It’s a landlord’s worst-case scenario: a non-paying tenant has occupied an investment property.
Not only does this scenario result in a loss of income, it also spells the beginning of hours of wasted time, substantial frustration and unnecessary anxiety.
Louw Liebenberg, CEO of PayProp, national processor of residential letting transactions, says that the number of non-paying tenants would shock any potential investor from considering owning and managing a rental property.
“In a recent review of the claims history of our DepositGuarantee product, we found that 13% of tenants who move out of a property do not pay their last month’s rent,” says Liebenberg.
“Combined with other industry statistics that show that on a month-to-month basis nearly 6% of tenants do not pay their rent in the month that it is due, the problem is larger than some landlords would like to admit.”
Liebenberg has 5 tips to deal with non-paying tenants:
1. Use an estate agent
“The reality is that estate agents have access to tools that the average private landlord will not readily find,” says Liebenberg.
“Firstly, they have far more sophisticated tenant assessment tools, more thoroughly prepared leases, legal resources, and - most importantly - time to deal with these issues. Secondly, they have seen ‘every trick in the book’, and are therefore usually immune to some of the strategies used by tenants to delay payment.”
2. Sign a mandate
If you use an agency, ensure that you sign a written mandate with them. The mandate details what the obligations of the agency are towards you and the tenant.
Most importantly, it should also outline the limits of the authority you grant to the agent in dealing with a non-paying tenant. For example, has the agent clearly outlined the process that they follow in the case of non-payment? At what point can the agent start incurring legal costs that you as a landlord will be liable for?
If you do not clarify these upfront, it may cause massive confusion and delays in dealing with a delinquent tenant.
3. Insist on a proper credit check
Insist on seeing the detailed credit check performed by the agency. Don’t just look at credit scores, try to also understand the tenant’s debt position relative to their income and the rental you are asking.
“PayProp has found that the average tenant has monthly debt commitments that are 1.3 times that of the rental being negotiated. Therefore, just looking at what someone is earning - or driving or wearing - and thinking that they earn enough to afford the rental, is misleading,” says Liebenberg.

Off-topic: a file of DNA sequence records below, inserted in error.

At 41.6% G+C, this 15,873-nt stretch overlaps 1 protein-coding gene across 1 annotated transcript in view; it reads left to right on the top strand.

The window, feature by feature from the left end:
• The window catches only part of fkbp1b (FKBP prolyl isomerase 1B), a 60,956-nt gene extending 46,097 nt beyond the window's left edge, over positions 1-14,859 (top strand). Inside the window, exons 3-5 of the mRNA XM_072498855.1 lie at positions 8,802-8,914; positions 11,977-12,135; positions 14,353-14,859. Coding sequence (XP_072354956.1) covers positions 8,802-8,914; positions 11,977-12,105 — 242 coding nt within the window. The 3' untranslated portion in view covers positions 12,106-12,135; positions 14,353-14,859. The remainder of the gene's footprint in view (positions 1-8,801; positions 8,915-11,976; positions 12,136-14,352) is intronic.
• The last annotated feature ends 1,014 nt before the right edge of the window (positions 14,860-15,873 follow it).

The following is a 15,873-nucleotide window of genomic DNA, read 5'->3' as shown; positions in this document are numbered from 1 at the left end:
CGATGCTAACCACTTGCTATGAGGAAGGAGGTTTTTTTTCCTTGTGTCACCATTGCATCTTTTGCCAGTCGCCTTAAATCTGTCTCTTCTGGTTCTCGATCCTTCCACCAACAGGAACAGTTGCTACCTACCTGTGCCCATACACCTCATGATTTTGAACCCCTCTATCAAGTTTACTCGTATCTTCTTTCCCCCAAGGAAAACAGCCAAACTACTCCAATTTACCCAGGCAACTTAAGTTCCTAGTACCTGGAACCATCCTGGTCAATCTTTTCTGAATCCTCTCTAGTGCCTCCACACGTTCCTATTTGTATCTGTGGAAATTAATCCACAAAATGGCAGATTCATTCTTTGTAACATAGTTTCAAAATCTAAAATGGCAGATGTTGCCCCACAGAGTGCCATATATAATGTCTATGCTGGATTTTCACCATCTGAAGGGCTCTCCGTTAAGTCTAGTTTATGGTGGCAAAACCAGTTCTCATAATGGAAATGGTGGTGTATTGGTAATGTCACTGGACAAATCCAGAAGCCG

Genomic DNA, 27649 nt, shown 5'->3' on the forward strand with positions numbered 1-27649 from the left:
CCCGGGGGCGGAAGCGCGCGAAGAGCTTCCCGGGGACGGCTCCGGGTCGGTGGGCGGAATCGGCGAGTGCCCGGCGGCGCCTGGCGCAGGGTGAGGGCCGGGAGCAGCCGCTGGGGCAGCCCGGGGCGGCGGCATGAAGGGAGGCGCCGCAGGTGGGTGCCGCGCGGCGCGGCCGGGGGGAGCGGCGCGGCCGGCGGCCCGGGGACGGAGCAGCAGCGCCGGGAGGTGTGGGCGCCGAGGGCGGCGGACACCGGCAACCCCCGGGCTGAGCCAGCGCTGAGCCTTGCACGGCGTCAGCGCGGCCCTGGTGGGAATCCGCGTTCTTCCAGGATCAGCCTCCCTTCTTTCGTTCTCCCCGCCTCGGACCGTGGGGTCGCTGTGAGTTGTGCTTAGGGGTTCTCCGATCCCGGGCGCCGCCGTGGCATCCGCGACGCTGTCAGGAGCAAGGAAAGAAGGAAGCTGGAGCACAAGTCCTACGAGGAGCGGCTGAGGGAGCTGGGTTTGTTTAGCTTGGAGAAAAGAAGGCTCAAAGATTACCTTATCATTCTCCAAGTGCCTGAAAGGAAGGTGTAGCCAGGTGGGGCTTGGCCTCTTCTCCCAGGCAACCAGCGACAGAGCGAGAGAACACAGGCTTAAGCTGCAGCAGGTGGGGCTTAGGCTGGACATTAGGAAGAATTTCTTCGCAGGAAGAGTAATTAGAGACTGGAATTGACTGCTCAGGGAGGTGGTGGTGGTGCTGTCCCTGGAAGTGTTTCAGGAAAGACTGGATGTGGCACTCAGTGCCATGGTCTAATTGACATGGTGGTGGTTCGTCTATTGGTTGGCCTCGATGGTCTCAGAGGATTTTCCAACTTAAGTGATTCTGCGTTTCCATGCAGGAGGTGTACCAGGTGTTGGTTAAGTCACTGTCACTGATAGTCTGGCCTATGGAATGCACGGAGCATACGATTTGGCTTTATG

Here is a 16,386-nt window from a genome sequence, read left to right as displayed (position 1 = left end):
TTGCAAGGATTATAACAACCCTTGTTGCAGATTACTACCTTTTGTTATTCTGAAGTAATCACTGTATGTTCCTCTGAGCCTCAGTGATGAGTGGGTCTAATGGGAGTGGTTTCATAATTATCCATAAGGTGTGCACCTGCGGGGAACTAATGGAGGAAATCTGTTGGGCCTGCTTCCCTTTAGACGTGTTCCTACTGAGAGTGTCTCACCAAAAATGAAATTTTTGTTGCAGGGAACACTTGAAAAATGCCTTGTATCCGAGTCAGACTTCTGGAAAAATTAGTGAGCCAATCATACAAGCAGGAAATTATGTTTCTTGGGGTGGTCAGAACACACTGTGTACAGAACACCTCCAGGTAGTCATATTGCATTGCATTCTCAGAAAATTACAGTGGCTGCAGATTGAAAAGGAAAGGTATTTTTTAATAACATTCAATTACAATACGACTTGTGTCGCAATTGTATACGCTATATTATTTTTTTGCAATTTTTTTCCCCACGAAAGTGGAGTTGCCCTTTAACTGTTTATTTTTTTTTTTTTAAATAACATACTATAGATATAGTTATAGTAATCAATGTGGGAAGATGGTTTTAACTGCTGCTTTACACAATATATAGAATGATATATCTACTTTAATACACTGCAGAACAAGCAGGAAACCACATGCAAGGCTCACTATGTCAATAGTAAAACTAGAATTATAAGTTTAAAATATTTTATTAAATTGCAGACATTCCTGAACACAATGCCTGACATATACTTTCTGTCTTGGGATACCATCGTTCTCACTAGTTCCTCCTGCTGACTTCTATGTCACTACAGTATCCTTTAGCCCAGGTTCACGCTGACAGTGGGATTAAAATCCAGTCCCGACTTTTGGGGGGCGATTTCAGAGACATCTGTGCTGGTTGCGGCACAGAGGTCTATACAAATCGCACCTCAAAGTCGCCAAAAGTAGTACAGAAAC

“In fact, the recent PayProp Rental Index found that the percentage of high- and very high-risk tenants increases for tenants requesting rentals that are above R15 000.
4. Inspections, leases and deposits
Never allow a tenant into a property without having a signed lease, received proof of payment of the deposit and a signed incoming inspection. Once a tenant is in a property on the promise of paying a deposit at a future date, you have no guarantee that you will ever get the deposit - leaving you as the landlord at immense risk should non-payment or damage occur.
Also, if no incoming inspection exists, you have no grounds to claim damages when the tenant moves out.
Not having these in place severely limits the recourse available to you in the case of non-payment.
5. Deal with non-payment quickly and harshly
A relaxed attitude to late payment often gives the tenant the impression that performing on the lease agreement is optional.
“Our advice is to start by reminding a tenant that payment is due a few days ahead of the agreed date. If payment is not received on the agreed day (i.e. the first of the month), immediately let the tenant know that you have not received the funds,” says Liebenberg.
“If you have not received the money after that, (i.e. the 2nd or 3rd) immediately proceed with a legal Letter of Demand.”
The Letter of Demand is crucial in two ways. On the one hand it lets the tenant know that you as the landlord are serious about their non-payment.
“PayProp recently launched an integrated Letter of Demand offering with Koegelenberg Attorneys. In the first 90 days almost 2 000 letters were sent to non-paying tenants,” says Liebenberg.
“More importantly, 74% of those tenants paid their arrears within 20 business days of having received the letter.”
On the other, the Letter of Demand creates the opportunity for the landlord to legally terminate the lease, and start the process of eviction.
“When it gets to this point, it is crucial that you involve a lawyer to ensure that you have the best possible chance of a successful eviction,” says Liebenberg.
Article from property24